Poaching strikes at the heart of a private game reserve in South Africa
A cruel poaching attack led to the deaths of two white rhinos and injury to a third white rhino at a private game reserve in South Africa last month.
Poachers killed an adult female and her five-month-old calf. Although the mother had been dehorned the poachers still wanted the remaining small stub of horn, thanks to the high price it fetches on the black market. The poachers also shot an adult male through the shoulder. Thankfully, following several veterinary interventions he is now recovering slowly.
Brighton’s link to the reserve
Since 2004, University of Brighton students have taken part in a field course on African wildlife biology at the game reserve. Many of them have returned to volunteer their time, not only for conservation, but for the joy of belonging to this growing family. You can read about MSci Ecology and Conservation graduate Chloe Morel’s experience at the reserve in her post on this blog.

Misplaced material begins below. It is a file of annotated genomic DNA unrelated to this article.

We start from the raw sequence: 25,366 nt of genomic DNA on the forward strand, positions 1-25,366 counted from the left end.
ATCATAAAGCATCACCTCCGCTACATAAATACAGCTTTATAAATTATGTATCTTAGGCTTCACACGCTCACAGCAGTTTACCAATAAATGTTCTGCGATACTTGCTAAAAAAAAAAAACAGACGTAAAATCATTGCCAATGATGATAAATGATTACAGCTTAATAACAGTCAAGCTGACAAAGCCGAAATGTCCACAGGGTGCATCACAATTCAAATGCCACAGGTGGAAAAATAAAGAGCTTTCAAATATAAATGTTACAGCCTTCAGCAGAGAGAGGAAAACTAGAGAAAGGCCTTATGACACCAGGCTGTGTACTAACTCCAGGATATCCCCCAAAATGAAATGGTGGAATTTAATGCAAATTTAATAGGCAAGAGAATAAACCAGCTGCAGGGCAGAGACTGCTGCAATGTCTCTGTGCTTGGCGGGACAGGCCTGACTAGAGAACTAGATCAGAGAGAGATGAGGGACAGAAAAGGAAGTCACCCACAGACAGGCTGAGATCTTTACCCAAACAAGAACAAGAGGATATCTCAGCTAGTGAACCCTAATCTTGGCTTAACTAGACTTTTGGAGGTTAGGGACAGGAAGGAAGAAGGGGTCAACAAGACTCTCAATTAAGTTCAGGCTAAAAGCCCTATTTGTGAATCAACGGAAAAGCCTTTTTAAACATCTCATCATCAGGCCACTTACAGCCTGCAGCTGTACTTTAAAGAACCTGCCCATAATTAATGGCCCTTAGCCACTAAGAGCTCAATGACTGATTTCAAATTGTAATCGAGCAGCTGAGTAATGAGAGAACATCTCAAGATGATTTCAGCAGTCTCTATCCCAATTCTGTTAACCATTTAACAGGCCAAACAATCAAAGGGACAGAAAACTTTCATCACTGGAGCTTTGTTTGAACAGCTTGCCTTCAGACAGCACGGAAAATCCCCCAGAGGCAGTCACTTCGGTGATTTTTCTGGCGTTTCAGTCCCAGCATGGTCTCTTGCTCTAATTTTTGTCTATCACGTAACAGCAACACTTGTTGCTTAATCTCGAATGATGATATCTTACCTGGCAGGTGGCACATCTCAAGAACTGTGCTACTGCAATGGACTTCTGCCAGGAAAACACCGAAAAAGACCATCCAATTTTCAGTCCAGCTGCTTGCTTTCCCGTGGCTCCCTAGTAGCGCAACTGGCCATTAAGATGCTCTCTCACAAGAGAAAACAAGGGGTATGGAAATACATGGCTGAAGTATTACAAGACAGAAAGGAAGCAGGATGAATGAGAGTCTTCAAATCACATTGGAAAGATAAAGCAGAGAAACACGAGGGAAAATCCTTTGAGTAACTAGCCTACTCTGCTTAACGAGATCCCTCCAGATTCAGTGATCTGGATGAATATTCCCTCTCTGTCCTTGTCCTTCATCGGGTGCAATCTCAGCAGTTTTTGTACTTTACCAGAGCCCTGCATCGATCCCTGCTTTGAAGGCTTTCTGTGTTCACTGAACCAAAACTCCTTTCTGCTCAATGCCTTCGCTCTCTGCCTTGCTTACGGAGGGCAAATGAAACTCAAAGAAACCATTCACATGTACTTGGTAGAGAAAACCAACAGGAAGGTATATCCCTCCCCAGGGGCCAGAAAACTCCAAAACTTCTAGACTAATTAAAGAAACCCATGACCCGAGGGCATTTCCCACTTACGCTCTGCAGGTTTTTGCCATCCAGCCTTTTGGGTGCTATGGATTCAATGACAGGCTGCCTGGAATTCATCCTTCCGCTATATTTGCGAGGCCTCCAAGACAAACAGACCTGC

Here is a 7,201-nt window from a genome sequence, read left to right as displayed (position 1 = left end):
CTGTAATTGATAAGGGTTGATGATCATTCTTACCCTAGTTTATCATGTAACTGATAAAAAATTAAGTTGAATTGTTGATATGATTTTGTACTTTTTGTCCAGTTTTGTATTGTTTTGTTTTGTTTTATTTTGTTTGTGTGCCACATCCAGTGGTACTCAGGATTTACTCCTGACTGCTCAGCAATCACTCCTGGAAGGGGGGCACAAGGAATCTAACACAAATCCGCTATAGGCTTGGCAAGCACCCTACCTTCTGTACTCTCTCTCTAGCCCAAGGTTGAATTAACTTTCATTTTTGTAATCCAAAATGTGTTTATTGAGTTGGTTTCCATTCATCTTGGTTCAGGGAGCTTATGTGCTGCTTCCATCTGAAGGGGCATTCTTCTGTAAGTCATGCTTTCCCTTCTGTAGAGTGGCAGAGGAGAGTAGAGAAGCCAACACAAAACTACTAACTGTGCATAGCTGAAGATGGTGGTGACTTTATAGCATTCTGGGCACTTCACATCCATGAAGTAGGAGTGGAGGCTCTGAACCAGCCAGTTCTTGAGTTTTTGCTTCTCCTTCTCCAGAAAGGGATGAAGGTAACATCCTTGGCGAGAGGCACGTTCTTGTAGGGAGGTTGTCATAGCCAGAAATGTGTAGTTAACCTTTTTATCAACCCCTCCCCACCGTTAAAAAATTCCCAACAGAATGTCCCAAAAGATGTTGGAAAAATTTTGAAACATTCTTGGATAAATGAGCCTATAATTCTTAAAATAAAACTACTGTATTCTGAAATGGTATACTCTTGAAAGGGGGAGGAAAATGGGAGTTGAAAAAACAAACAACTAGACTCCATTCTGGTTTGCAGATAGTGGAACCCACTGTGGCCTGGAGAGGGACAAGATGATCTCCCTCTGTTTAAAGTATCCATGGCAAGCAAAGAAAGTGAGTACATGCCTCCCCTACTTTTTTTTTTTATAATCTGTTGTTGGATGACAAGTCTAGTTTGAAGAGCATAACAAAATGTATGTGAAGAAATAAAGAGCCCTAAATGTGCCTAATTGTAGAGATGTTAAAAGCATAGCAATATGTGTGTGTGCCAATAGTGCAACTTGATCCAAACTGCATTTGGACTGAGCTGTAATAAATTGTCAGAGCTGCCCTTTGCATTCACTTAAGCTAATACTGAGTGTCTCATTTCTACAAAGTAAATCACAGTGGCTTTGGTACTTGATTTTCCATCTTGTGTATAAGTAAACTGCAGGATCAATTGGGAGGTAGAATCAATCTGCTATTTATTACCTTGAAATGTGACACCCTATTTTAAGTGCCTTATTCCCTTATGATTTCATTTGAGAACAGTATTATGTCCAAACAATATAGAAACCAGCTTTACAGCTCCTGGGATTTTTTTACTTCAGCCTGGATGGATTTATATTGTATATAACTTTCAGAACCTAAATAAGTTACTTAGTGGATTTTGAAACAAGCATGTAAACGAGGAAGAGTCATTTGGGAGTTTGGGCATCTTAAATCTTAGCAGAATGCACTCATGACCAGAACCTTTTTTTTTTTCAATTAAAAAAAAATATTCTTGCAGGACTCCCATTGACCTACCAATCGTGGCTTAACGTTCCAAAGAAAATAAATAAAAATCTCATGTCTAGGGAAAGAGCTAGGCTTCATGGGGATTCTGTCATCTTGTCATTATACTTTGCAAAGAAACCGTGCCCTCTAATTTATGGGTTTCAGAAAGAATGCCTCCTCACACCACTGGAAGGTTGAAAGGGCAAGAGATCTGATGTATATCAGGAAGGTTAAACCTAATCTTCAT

The university also maintains a strong research relationship with the reserve with Brighton student, Melissa Dawson, currently conducting research there for her PhD on rhino population modelling. And reserve manager, Lynne MacTavish, was awarded an honorary doctorate from the University in 2018 for her tireless conservation work that has inspired countless students around the world to pursue careers in this field.
How can we help?
Unfortunately, this reserve, like many, has seen much of their anti-poaching funding vanish since Covid-19 all but halted their income from eco-tourism and education. You can help by spreading awareness of anti-poaching initiatives by following pages on social media (Facebook and Instagram). Or when travel restrictions ease you can even directly volunteer .